This cyclic approach to treatment known as "structured intermittent
therapy" might, with further refinement, enable an HIV-infected person to
have regular HAART-free periods while maintaining a minimal viral load and
adequate levels of CD4+ T cells. CD4+ T cells are the crucial immune system
cells typically depleted during HIV disease.
"Structured intermittent therapy may prove to be an important treatment
option, particularly in settings where continuous HAART is financially
untenable," says Anthony S. Fauci, M.D., director of NIAID and chief of the
NIAID Laboratory of Immunoregulation (LIR). He and his team speculate that
this strategy could potentially reduce total time on HAART in any given
period by as much as 30 to 50 percent, thereby reducing HAART-related
toxicities and costs while improving patients' adherence to therapy. They
stress, however, that many questions remain to be answered before structured
intermittent therapy can be recommended to individual patients who are not
enrolled in closely monitored clinical trials.
Dr. Fauci will present his laboratory's latest findings on structured
intermittent therapy and the scientific rationale for this approach -- at
the XIIIth International AIDS Conference in Durban, South Africa on Tuesday,
July 11, at 9:00 a.m. (3:00 a.m. Eastern Time). LIR staff clinician Mark
Dybul, M.D., will present additional data on Thursday, July 13, at 3:45 p.m.
(9:45 a.m. Eastern Time). Information regarding the conference is available
Most researchers agree that HIV is unlikely to be eradicated with currently
available drugs. HIV-infected individuals face the prospect of many years
or a lifetime of continuous highly active antiretroviral therapy.
"This is not a reasonable scenario for most individuals because continuous
HAART, although effective in many patients, can be toxic, difficult to
adhere to, and, in many settings, prohibitive in cost," says Dr. Fauci.
Therefore, researchers around the world are pursuing approaches toward the
long-term control of HIV infection that may reduce a patient's reliance on
HAART. Examples of such strategies include enhancing HIV-specific immunity
by vaccinating with HIV antigens, broadly expanding the immune response with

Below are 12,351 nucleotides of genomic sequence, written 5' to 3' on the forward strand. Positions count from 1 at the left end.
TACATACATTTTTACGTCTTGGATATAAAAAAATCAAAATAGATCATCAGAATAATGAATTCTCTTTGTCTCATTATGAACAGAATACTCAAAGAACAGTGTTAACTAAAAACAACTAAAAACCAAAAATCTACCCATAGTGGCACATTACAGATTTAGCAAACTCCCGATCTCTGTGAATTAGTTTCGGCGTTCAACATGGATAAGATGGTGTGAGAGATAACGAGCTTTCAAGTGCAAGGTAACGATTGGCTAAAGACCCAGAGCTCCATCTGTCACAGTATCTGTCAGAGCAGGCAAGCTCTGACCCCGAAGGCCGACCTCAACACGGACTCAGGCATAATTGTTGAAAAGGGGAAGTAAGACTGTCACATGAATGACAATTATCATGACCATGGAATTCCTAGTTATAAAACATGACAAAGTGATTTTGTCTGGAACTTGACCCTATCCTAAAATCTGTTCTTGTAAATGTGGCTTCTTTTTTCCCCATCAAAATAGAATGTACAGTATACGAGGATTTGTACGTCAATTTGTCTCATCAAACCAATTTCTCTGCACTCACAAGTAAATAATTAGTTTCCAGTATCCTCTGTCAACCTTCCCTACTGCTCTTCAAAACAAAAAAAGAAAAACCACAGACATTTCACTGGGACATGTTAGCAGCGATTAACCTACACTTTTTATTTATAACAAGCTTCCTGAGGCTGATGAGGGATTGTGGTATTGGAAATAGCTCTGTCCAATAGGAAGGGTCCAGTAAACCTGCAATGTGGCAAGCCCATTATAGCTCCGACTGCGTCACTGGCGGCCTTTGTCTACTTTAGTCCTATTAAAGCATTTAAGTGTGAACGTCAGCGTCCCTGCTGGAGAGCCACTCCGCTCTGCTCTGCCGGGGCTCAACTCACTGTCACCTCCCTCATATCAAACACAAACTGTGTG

immune-stimulating molecules such as interleukin-2, and strategically
interrupting therapy. A number of approaches to therapy interruptions are
being examined: for example, one strategy resumes therapy after interruption
only when virus levels in a patient's blood rise to pre-determined levels.
The NIAID researchers are assessing a somewhat different approach, in which
patients discontinue and resume therapy at pre-determined times.
In Durban, Dr. Fauci will discuss data from two ongoing NIAID studies
enrolling HIV-infected patients on long-term HAART whose plasma viral loads
had been driven to undetectable levels (less than 50 copies per milliliter
[mL] of blood).
In the first study, which will ultimately enroll a total of 70 HIV-infected
individuals, 31 patients have been randomly assigned to receive either
continuous HAART, or repeated cycles of eight weeks on HAART followed by
four weeks off HAART. The patients' lowest lifetime CD4+ T-cell counts
range from 22 to 693 cells per cubic millimeter (mm3) (mean, 366). Upon
entry into the NIAID study (following successful treatment with HAART), the
patients all had CD4+ T-cell counts greater than 300 cells/mm3, with a mean
of 740 cells/mm3.
Data on nine patients receiving intermittent therapy (two months on, one
month off) will be presented. Among these individuals, HIV levels rebounded
to varying degrees when HAART was discontinued. Scientists have suggested
that rebounding virus comes from hiding places in the body known as viral
reservoirs, which are established soon after a person is infected with HIV.
These hiding places include certain HIV-infected lymphocytes known as